The only time I see it to be useful is when I specify the header-only library as dependencies, like entt or doctest. No binary, just a single header file that works for all settings and options. But even then, I find it to be a little bit intrusive to let the Conan’s generators to “pepper” the conan-specific macros to the CMakeLists.txt build script in order to allow the two integrate together. I have tried “cmake”, “cmake_paths”, and “cmake_find_packages” generators.
This is just my personal opinion. What do others think about Conan?
You can control that. You can setup your own Conan server and manually add recipes/packages to it after auditing them, and configure your Conan client to only use your server (you can add/remove remotes).
That’s an inherit complexity independent of any specific tool.
Unlike most other tools Conan doesn’t ignore it and gives you a way to automatically manage the variation.
The consumer of a package doesn’t have to specify all the options, each package defines its defaults which can be overriden.
It isn’t a miracle, it’s finally a tool that get things right.
Not all C++ libraries lend themselves easily for packaging, and it’s usually because they’re doing
questionable things with their build setup.
I’d say that using OS package manager for C/C++ dependencies is a bad solution, because (AFAIK) you don’t have control over the build (for example if you need to compile with PIE or change some options).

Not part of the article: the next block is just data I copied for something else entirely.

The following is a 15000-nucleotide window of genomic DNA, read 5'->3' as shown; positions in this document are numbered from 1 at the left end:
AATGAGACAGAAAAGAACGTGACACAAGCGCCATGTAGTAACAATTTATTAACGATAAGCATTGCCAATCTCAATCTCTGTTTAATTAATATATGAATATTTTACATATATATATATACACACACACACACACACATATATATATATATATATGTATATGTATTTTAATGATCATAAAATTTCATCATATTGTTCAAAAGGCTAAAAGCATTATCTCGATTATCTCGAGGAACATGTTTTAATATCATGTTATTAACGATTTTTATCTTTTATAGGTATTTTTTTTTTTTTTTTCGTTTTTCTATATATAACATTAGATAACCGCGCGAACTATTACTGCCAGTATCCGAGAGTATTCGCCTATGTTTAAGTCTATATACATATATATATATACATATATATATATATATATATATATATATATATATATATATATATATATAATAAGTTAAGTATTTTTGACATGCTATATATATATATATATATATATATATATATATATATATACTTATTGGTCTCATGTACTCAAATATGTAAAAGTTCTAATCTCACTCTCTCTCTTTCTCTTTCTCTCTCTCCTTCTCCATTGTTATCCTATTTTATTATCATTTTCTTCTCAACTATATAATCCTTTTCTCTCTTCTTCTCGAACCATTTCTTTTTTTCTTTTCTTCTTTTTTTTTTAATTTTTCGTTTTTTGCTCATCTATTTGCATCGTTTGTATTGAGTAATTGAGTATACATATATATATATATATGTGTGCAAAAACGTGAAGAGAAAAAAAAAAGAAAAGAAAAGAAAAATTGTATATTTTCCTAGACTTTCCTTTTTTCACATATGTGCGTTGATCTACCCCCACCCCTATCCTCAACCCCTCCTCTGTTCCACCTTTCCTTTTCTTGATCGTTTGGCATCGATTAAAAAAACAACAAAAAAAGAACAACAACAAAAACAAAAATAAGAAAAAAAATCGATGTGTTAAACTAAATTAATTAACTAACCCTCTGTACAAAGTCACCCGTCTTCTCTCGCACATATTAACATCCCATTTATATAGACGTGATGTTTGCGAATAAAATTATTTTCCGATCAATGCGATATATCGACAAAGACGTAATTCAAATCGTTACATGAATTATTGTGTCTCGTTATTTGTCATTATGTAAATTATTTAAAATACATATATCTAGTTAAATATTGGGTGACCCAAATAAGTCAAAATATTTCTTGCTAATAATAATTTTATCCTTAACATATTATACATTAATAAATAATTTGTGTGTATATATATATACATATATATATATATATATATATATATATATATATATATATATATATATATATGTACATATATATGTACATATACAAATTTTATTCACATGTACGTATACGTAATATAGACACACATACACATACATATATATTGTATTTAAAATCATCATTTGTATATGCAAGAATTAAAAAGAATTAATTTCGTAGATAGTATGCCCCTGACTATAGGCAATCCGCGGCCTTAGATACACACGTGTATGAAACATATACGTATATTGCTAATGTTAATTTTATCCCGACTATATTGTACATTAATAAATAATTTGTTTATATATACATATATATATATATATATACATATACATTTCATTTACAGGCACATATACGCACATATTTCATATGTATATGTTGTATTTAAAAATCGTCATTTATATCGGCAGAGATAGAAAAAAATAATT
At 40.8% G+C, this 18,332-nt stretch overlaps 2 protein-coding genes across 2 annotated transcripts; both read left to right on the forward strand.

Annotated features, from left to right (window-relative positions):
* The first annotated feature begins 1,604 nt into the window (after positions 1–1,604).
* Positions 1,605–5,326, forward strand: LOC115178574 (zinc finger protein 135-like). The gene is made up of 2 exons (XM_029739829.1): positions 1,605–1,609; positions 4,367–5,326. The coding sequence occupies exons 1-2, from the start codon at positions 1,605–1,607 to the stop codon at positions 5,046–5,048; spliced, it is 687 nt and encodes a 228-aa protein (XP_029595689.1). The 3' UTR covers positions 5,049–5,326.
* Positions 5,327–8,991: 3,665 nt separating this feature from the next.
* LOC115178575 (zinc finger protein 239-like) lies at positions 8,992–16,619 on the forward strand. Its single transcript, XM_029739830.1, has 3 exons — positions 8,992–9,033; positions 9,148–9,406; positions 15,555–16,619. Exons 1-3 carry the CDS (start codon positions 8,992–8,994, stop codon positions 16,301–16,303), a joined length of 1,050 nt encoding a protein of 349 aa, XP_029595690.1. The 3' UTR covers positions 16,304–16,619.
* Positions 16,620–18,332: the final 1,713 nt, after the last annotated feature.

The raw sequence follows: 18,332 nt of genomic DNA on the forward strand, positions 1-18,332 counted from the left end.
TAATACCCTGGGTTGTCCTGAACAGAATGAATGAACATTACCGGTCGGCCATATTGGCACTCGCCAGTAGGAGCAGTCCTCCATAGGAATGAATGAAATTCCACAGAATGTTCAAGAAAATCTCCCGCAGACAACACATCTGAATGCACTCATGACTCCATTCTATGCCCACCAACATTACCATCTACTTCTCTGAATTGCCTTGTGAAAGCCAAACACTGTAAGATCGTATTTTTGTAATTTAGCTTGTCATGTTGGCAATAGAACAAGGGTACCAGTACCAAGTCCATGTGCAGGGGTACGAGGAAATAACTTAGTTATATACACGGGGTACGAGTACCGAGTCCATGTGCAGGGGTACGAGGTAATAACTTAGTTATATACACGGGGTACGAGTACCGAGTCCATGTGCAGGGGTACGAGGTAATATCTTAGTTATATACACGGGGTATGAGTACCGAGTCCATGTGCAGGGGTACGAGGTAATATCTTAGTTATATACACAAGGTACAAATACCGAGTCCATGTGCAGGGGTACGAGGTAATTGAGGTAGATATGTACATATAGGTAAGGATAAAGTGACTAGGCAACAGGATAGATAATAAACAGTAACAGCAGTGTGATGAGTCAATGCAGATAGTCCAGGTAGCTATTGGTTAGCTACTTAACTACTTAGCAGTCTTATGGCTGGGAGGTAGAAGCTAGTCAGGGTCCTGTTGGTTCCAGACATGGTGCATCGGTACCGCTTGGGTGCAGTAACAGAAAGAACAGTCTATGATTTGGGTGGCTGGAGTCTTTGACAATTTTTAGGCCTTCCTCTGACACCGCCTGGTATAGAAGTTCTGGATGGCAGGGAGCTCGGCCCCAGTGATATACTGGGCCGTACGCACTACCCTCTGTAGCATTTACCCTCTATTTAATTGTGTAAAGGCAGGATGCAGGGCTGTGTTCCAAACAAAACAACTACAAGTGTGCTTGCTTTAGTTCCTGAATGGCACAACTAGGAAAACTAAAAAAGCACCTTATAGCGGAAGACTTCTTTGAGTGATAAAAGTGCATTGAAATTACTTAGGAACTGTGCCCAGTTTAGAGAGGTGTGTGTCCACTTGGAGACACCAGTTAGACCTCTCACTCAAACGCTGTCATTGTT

The second part of “CMake magic” is also bad, CMake is not a package manager and it’s awful attempt of its detection hacks (which are just looking up hardcoded paths AFAIK) are not something to look up to or try to preserve, my reaction would be “good riddance”.
(and in general CMake is an abomination design wise)
Personally as of now I got 16 FOSS Conan packages I wrote on Github, and more private ones.
Most of them were trivial to make - just provide the include path and lib name.
sometimes the libs do stuff that make them less packagable like adding a “d” suffix to their debug build library, which requires special handling in the recipe.
There’s nothing special about Conan recipes, it’s just a python script that specifies how to download, configure, build, and include/link a library. Same as you’d to manually.
How can it be any less intrusive than generating an external script to include and call a single function from it?
I can say that about a week ago I wanted to rebuild Hellbreaker and the hassle of having to re-learn how to setup Urho3D projects, and manually re-create a new Visual Studio solution with all the linking and includes (need to add other libs too) is so tedious I couldn't bother.
If Urho3D had a Conan package it would be a matter of re-running a single command.
Also it would make creating a Linux build virtually zero effort.